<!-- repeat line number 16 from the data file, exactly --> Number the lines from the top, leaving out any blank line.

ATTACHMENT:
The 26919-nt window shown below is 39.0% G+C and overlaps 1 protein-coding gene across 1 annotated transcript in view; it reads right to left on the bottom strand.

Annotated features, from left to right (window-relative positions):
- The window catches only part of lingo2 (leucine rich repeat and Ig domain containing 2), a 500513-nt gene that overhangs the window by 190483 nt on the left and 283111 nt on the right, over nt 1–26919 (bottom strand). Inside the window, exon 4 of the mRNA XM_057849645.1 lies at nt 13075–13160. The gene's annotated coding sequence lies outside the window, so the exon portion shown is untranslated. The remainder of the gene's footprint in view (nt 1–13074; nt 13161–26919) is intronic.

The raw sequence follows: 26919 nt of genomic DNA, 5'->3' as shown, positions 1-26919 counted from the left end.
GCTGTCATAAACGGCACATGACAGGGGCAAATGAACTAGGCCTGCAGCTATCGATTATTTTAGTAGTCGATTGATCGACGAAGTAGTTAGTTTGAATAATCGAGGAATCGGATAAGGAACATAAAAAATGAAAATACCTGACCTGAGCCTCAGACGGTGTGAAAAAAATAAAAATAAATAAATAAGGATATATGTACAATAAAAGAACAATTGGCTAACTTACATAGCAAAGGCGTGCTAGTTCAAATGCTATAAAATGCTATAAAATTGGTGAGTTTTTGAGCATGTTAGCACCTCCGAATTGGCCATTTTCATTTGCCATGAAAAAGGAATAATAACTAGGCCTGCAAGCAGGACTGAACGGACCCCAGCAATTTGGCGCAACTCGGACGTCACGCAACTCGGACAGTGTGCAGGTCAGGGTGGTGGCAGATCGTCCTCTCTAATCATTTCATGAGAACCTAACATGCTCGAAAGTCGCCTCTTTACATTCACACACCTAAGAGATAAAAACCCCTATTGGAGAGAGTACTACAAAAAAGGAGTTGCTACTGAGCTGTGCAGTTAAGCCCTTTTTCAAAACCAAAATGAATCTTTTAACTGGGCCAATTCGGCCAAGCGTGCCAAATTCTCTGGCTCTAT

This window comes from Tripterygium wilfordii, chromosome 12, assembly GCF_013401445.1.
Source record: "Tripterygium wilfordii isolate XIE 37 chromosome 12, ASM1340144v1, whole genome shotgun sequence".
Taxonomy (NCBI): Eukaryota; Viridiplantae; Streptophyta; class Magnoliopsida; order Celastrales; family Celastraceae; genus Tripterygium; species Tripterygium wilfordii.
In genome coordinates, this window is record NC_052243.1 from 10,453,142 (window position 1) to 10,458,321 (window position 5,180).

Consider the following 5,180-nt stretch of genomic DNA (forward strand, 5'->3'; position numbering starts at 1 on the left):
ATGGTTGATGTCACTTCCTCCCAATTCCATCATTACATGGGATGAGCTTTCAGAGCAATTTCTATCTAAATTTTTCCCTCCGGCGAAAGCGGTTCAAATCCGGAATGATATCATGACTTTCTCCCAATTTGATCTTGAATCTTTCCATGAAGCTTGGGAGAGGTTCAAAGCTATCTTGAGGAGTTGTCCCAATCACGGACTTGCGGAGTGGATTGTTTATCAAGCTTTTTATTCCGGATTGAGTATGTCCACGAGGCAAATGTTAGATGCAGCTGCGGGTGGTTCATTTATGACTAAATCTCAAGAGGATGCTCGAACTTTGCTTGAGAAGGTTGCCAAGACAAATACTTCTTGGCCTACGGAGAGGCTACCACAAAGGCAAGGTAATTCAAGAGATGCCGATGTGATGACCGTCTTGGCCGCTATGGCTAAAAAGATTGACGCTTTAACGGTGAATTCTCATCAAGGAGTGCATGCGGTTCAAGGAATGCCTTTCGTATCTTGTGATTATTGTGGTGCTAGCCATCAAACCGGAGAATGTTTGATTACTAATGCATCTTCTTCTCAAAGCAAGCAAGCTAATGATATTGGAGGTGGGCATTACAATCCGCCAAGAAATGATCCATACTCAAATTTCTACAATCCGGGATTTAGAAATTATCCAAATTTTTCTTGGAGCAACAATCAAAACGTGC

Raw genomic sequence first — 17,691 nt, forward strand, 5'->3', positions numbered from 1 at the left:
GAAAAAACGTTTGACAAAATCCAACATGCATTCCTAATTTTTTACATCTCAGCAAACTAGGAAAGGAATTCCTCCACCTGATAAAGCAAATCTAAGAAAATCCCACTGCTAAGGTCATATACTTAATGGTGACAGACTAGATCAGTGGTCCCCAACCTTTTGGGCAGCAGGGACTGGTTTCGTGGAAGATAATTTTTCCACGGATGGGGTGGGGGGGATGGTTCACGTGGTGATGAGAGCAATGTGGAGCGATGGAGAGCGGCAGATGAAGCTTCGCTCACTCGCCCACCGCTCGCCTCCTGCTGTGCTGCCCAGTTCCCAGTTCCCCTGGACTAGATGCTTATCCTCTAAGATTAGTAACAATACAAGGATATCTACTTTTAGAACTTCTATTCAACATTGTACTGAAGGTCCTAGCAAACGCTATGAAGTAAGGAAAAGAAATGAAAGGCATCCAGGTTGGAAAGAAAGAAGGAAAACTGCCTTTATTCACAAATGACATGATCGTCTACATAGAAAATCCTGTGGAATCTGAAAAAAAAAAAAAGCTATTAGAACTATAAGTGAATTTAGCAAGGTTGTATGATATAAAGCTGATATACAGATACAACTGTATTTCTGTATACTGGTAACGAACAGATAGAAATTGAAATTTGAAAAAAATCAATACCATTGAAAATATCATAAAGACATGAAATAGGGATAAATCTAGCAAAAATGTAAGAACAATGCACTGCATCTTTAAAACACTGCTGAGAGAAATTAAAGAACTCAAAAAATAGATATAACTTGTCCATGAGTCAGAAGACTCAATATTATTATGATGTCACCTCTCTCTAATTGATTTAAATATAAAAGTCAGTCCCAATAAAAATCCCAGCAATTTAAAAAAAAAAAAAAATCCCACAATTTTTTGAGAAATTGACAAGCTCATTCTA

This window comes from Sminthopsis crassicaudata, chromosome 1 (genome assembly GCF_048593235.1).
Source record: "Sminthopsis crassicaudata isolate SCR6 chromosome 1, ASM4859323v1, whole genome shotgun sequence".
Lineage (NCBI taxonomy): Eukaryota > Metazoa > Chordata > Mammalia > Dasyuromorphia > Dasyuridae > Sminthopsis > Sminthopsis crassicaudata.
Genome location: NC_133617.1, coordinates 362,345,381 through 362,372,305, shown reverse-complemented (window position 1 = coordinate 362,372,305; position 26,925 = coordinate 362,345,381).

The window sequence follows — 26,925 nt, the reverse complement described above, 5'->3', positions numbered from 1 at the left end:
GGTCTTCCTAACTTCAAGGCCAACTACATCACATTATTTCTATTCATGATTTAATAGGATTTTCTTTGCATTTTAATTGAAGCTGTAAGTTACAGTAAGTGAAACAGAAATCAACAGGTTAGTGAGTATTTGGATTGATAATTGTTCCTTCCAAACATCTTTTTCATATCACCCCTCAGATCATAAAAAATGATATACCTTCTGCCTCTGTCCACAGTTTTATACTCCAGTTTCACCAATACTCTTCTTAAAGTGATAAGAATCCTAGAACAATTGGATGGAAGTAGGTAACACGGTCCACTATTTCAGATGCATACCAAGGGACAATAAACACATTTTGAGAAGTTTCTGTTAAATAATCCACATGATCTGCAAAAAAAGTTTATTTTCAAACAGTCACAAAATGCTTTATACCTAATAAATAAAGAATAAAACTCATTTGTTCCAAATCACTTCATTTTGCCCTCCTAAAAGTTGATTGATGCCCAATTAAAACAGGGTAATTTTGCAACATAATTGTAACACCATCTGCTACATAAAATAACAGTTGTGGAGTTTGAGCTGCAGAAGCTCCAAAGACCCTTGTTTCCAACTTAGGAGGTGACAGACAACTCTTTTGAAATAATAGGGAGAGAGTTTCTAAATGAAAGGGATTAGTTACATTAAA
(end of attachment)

Lineage (NCBI taxonomy): Eukaryota > Metazoa > Chordata > Mammalia > Dasyuromorphia > Dasyuridae > Sminthopsis > Sminthopsis crassicaudata.